Today’s readings (click below to open in new tab/window):
Psalms 89:1-18; 147:1-11, Zephaniah 2:1-15, Revelation 16:1-11, Luke 13:10-17
A woman, who for eighteen years had been crippled by a spirit, came to Jesus in the synagogue on the Sabbath. Of course he healed her, and of course – as with all his Sabbath healings – the leaders of the synagogue were angry with him. They also scolded the woman for not coming on one of the six other days of the week when such activity was permissible. Jesus replied:
You hypocrites! Does not each of you on the sabbath untie his ox or his donkey from the manger, and lead it away to give it water? And ought not this woman, a daughter of Abraham whom Satan bound for eighteen long years, be set free from this bondage on the sabbath day?
His opponents were shamed, and the crowd rejoiced.
Jesus nailed the hypocrisy. Enforcing laws against things you find sinful is easy when you aren’t affected by them. None of the synagogue leaders suffered a similar affliction, so it didn’t impact them a bit if she had to wait, but they would unlawfully untie a knot for a thirsty beast.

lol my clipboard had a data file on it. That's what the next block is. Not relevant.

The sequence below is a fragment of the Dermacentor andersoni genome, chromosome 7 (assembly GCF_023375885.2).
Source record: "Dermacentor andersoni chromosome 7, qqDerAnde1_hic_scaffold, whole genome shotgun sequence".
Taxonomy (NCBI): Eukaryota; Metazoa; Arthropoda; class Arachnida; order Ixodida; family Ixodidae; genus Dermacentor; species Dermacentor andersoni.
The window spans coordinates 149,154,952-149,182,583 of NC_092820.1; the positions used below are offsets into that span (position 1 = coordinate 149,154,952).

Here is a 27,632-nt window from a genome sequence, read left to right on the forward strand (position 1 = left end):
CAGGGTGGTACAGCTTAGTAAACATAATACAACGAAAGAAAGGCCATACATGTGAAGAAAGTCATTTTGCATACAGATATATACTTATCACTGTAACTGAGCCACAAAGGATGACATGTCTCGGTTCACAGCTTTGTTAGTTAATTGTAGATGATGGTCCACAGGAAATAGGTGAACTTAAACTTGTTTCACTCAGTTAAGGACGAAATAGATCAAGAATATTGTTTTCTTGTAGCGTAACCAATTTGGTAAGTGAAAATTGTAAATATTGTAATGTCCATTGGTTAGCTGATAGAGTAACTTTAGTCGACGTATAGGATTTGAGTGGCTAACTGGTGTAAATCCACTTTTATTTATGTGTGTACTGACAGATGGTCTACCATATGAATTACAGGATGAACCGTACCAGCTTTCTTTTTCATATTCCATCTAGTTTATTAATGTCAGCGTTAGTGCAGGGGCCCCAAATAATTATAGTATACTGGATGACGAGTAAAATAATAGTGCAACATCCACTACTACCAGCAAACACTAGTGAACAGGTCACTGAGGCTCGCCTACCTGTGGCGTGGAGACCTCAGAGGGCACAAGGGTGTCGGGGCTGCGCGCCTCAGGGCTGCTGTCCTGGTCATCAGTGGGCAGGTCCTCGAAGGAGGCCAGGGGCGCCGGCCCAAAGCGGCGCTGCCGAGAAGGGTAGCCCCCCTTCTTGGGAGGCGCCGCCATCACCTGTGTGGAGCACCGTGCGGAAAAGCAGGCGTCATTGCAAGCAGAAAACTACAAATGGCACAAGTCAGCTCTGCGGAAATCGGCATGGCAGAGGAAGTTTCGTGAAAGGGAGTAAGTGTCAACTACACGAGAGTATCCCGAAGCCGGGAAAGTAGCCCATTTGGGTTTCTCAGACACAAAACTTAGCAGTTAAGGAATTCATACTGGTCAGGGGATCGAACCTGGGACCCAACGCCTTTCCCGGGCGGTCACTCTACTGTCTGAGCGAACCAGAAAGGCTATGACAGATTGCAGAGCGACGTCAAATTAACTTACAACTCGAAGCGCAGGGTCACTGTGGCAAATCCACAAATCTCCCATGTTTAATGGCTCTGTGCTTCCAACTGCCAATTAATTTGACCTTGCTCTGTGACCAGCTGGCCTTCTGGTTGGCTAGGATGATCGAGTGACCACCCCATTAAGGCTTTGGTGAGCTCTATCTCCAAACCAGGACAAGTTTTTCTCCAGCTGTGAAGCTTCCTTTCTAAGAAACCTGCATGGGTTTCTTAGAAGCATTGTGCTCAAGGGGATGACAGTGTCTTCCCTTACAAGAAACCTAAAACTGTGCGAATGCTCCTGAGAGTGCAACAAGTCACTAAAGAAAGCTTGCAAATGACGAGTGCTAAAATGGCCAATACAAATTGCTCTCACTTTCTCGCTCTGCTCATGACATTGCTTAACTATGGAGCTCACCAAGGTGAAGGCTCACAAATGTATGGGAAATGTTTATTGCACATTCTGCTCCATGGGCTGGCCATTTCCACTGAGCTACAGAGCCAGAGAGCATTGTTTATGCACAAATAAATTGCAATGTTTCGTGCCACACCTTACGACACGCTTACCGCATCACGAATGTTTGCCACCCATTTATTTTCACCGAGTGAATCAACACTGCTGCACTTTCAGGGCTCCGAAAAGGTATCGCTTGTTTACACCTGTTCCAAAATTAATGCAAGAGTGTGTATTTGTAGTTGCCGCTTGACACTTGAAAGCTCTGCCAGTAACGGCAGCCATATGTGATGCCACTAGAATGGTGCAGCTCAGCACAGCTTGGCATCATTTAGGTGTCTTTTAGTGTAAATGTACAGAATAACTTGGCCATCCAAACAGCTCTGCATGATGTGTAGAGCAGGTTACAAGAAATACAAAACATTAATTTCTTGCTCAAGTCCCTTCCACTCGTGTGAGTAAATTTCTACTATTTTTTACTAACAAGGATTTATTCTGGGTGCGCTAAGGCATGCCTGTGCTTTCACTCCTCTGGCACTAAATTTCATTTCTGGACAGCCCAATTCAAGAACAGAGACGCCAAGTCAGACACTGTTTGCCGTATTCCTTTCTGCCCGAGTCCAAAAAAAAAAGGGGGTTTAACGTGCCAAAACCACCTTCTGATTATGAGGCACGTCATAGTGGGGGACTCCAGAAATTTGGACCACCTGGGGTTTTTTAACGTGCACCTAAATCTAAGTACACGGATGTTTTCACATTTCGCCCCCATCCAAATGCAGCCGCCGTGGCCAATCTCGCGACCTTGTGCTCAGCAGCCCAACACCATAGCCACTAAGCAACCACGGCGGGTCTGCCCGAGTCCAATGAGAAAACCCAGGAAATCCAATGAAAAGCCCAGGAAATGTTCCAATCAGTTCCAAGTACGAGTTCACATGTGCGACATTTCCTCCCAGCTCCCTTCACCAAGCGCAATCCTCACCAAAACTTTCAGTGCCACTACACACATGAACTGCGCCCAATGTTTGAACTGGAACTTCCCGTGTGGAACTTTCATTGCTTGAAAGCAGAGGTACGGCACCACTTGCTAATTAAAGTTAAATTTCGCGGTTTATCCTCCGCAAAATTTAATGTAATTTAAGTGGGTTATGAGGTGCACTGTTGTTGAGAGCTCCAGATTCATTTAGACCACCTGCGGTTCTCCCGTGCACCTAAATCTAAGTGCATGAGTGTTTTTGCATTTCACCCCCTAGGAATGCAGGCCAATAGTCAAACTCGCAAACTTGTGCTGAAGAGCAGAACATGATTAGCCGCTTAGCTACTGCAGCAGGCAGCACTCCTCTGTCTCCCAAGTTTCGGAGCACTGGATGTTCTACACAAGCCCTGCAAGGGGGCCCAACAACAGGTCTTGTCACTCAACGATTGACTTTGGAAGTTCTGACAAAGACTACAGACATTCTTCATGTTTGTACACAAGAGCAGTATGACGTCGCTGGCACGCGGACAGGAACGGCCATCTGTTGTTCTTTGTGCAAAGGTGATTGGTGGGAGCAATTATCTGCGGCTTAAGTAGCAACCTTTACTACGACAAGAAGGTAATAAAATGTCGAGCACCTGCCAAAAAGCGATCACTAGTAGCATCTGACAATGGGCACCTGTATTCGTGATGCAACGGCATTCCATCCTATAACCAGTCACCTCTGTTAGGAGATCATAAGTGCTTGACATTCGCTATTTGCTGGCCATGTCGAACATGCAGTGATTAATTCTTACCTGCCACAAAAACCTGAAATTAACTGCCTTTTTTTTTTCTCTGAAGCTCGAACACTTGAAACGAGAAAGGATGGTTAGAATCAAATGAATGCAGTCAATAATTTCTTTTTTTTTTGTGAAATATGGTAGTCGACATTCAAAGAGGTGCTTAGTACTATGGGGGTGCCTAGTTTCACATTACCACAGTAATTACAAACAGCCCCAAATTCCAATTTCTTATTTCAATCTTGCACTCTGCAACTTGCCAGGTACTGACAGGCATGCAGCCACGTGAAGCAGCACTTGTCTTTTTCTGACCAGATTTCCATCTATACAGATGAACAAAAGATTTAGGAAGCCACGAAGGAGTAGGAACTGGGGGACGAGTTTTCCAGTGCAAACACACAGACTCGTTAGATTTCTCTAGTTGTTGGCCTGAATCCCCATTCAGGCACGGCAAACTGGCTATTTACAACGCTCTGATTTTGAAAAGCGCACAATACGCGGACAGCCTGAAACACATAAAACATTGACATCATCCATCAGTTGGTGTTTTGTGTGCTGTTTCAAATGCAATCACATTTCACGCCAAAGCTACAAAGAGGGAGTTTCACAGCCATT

Still today many Christians demand civic laws against sins which don’t impact them. Unsurprisingly, they are less supportive of legislation enforcing Christ’s instructions like inviting the poor into our homes, giving away our second coats to those who have none, and doing good to those who wrong us. We want the government to prohibit gay marriage and abortion (though not all Christians agree on these issues) because we are a “Christian nation” … but when it comes to our money, the government has no business dictating the conscience of individuals. Now excuse me while I untie my ox.
If we need laws to behave, we are not faithful – we are fearful. When we prioritize rules over relationships, we have forgotten that at the end of each legalistic leash is a human being. If our witness for Christ is unpersuasive, the problem lies not in our government, or in our corrupted society, but in us. Let us live as Christ instructed, and the Gospel really will seem like good news.
Comfort: Faith exists regardless of circumstance.
Challenge: When watching or reading the news, be aware of people promoting a civic Christianity at the expense of Christ.
Prayer: Lord of the Gospel, perfect my witness to Christ until it shines like a beacon on a hill. Amen.
Discussion: What is a healthy level of overlap between our faith lives and civic lives?
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